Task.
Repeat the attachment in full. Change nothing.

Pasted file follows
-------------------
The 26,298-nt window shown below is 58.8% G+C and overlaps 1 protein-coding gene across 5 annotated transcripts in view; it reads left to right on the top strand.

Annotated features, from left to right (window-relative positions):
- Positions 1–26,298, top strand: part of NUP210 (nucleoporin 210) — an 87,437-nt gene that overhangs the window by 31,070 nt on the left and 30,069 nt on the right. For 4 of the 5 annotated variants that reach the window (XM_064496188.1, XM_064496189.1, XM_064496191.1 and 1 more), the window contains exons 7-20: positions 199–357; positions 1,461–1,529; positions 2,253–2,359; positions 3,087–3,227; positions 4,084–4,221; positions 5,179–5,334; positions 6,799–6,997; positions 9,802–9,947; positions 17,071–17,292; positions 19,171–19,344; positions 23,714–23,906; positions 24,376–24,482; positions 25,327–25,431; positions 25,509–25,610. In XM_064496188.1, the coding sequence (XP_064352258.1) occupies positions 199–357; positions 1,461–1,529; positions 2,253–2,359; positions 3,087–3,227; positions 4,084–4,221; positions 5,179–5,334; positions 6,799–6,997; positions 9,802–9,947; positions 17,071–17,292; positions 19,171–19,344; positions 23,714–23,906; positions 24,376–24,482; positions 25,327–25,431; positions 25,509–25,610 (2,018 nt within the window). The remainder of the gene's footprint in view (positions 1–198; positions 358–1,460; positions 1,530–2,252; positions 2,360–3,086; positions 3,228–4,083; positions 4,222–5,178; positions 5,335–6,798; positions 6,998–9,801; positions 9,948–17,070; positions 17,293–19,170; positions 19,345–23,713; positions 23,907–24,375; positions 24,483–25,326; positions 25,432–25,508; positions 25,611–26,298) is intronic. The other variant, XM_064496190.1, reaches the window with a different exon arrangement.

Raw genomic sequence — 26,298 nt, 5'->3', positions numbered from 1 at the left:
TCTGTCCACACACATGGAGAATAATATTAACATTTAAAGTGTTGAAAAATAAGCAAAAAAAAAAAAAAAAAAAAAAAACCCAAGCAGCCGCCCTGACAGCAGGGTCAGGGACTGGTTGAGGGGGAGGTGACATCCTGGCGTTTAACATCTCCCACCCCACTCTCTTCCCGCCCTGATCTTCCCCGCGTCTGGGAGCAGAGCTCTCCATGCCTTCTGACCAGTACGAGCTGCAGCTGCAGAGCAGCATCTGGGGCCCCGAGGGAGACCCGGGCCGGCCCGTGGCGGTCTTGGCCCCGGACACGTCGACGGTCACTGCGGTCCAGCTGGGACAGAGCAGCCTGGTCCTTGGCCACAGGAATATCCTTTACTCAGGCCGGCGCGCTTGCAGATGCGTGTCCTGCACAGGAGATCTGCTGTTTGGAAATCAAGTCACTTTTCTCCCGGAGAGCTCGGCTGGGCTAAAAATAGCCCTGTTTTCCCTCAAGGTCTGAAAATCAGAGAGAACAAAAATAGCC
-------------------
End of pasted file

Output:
The 26,298-nt window shown below is 58.8% G+C and overlaps 1 protein-coding gene across 5 annotated transcripts in view; it reads left to right on the top strand.

Annotated features, from left to right (window-relative positions):
- Positions 1–26,298, top strand: part of NUP210 (nucleoporin 210) — an 87,437-nt gene that overhangs the window by 31,070 nt on the left and 30,069 nt on the right. For 4 of the 5 annotated variants that reach the window (XM_064496188.1, XM_064496189.1, XM_064496191.1 and 1 more), the window contains exons 7-20: positions 199–357; positions 1,461–1,529; positions 2,253–2,359; positions 3,087–3,227; positions 4,084–4,221; positions 5,179–5,334; positions 6,799–6,997; positions 9,802–9,947; positions 17,071–17,292; positions 19,171–19,344; positions 23,714–23,906; positions 24,376–24,482; positions 25,327–25,431; positions 25,509–25,610. In XM_064496188.1, the coding sequence (XP_064352258.1) occupies positions 199–357; positions 1,461–1,529; positions 2,253–2,359; positions 3,087–3,227; positions 4,084–4,221; positions 5,179–5,334; positions 6,799–6,997; positions 9,802–9,947; positions 17,071–17,292; positions 19,171–19,344; positions 23,714–23,906; positions 24,376–24,482; positions 25,327–25,431; positions 25,509–25,610 (2,018 nt within the window). The remainder of the gene's footprint in view (positions 1–198; positions 358–1,460; positions 1,530–2,252; positions 2,360–3,086; positions 3,228–4,083; positions 4,222–5,178; positions 5,335–6,798; positions 6,998–9,801; positions 9,948–17,070; positions 17,293–19,170; positions 19,345–23,713; positions 23,907–24,375; positions 24,483–25,326; positions 25,432–25,508; positions 25,611–26,298) is intronic. The other variant, XM_064496190.1, reaches the window with a different exon arrangement.

Raw genomic sequence — 26,298 nt, 5'->3', positions numbered from 1 at the left:
TCTGTCCACACACATGGAGAATAATATTAACATTTAAAGTGTTGAAAAATAAGCAAAAAAAAAAAAAAAAAAAAAAAACCCAAGCAGCCGCCCTGACAGCAGGGTCAGGGACTGGTTGAGGGGGAGGTGACATCCTGGCGTTTAACATCTCCCACCCCACTCTCTTCCCGCCCTGATCTTCCCCGCGTCTGGGAGCAGAGCTCTCCATGCCTTCTGACCAGTACGAGCTGCAGCTGCAGAGCAGCATCTGGGGCCCCGAGGGAGACCCGGGCCGGCCCGTGGCGGTCTTGGCCCCGGACACGTCGACGGTCACTGCGGTCCAGCTGGGACAGAGCAGCCTGGTCCTTGGCCACAGGAATATCCTTTACTCAGGCCGGCGCGCTTGCAGATGCGTGTCCTGCACAGGAGATCTGCTGTTTGGAAATCAAGTCACTTTTCTCCCGGAGAGCTCGGCTGGGCTAAAAATAGCCCTGTTTTCCCTCAAGGTCTGAAAATCAGAGAGAACAAAAATAGCC